What happens at court will depend on the purpose of your appearance. Your attorney can help you understand what to expect while at the Colorado Springs county court. If you are unsure of where to go, you can speak with the civil clerk at the Clerk’s Office.
A few basic things to know:
- Your courtroom. It’s helpful to know which courtroom will hear your case before you arrive at court.
- If you need an interpreter, let your attorney or the clerk know.
- You may need to wait several hours for your case to be called.
Cases are handled one by one, and judges may handle cases in different orders. For example, they may start with the cases that are expected to take the least amount of time, or they may call cases where there is an attorney present first.
It’s important to dress appropriately for court and to treat everyone in the courtroom with respect. When your name is called, make sure that you are loud and clear when telling the judge that you are present.
If you’re going to trial before a judge or jury, you can expect to go through the following stages:
At the start of the trial, parties may give their opening statements to tell the judge or jury about the case they will be hearing. Opening statements are not required but are typically given in more serious trials.
Prosecution’s or Plaintiff’s Case
Because the burden of proof rests on the plaintiff or prosecution, they are the first party to present evidence in a trial. That evidence may include witness testimony, videos, photographs, documents and recordings.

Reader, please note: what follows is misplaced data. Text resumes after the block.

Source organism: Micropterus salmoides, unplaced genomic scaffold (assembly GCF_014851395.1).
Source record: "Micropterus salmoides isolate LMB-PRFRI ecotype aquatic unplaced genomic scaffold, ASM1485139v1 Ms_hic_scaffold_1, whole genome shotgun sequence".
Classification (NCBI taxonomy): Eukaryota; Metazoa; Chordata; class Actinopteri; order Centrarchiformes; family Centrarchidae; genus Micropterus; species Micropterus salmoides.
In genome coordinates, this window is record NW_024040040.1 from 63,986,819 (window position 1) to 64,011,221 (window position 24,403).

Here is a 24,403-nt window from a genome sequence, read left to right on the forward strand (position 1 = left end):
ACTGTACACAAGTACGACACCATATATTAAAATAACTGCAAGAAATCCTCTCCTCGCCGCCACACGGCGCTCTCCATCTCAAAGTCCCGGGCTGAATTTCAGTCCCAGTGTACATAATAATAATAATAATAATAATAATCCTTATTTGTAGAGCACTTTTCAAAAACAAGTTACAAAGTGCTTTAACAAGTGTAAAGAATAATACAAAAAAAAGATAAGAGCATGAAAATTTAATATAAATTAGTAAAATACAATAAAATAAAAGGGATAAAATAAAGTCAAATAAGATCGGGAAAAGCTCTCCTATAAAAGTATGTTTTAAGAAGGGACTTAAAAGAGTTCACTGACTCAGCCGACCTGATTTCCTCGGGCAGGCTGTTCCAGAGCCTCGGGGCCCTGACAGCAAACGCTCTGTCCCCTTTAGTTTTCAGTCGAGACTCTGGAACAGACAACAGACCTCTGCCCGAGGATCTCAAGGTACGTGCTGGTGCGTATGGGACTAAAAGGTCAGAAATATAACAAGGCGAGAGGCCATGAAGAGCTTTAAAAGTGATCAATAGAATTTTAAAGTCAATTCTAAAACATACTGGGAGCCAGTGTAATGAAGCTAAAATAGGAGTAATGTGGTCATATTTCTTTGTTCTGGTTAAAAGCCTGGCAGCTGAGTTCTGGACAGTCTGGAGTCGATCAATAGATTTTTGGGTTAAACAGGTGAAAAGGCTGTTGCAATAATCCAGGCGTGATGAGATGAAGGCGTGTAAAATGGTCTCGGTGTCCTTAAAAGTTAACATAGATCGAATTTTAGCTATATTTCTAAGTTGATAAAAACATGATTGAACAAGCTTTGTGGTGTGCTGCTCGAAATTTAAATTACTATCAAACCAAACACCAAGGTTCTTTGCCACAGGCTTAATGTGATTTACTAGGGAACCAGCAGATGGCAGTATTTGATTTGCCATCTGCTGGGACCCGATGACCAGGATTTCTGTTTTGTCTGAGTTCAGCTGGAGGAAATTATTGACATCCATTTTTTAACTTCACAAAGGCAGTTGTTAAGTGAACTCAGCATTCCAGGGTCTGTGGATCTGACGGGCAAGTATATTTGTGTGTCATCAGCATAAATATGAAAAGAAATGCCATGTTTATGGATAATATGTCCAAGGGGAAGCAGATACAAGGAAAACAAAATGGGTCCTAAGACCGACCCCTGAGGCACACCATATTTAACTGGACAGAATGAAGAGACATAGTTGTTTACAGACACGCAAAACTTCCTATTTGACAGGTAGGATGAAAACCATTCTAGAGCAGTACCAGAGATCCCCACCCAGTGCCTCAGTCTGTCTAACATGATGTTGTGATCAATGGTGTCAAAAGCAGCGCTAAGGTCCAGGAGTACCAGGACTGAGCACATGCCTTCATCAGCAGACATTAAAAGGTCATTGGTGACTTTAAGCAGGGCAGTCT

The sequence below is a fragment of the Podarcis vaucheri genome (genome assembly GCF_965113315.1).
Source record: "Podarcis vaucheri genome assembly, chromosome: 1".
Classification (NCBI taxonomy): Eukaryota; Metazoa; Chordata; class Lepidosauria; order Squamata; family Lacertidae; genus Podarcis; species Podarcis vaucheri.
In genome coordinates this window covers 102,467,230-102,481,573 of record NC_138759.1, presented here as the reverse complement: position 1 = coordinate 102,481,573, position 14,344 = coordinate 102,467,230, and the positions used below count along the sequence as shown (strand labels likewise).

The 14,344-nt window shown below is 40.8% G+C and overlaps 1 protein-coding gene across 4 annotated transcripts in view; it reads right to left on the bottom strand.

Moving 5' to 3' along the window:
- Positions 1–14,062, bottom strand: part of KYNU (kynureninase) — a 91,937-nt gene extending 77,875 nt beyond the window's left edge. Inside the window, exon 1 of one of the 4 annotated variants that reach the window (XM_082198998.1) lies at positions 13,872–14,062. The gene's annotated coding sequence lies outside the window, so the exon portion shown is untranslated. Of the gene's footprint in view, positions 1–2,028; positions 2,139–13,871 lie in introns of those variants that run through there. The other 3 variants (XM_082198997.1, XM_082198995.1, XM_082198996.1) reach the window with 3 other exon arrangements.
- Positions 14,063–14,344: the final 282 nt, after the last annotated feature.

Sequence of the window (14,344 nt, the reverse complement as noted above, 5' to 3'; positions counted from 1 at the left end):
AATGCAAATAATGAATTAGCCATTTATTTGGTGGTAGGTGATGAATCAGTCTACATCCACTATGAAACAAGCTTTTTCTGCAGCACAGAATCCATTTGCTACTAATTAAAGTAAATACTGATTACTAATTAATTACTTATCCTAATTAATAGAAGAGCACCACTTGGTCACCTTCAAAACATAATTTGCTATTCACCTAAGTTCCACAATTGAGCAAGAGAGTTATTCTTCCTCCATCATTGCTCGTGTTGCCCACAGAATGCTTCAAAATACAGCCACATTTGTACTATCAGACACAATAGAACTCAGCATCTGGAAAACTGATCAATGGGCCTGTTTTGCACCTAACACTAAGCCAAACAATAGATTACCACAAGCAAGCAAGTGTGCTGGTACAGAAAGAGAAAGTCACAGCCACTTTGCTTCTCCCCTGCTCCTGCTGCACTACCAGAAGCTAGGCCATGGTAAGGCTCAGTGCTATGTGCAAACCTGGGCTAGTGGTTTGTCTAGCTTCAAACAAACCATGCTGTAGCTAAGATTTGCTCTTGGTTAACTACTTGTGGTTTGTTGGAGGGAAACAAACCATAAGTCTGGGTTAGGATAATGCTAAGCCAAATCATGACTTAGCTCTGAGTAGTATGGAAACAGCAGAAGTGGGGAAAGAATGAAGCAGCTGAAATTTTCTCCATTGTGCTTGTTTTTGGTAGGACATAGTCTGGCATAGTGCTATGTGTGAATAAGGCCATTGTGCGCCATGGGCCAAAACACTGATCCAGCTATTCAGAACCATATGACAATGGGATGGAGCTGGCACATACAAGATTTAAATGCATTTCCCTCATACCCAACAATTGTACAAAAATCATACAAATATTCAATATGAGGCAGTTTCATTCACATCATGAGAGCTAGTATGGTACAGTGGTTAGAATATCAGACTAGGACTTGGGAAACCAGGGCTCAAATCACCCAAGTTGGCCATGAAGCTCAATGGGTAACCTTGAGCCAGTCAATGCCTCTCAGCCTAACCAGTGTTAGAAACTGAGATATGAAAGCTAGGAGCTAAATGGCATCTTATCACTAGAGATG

The other party will have an opportunity to cross-examine witnesses after they testify.
When the prosecution has finished making its case, the defendant will then present evidence and call witnesses.
The plaintiff or prosecution will also have an opportunity to cross-examine witnesses.
Once the defendant finishes making its case, the prosecution or plaintiff may respond by presenting evidence or calling witnesses to address the evidence presented in the defendant’s case.
Again, the defense will have an opportunity to cross-examine witnesses.
Both parties may present closing arguments that summarize the case for the jury or judge. This is each party’s opportunity to make an argument as to why their side should win. Like opening statements, closing arguments are not required.
No new evidence or information can be presented during the closing argument that wasn’t presented in the trial.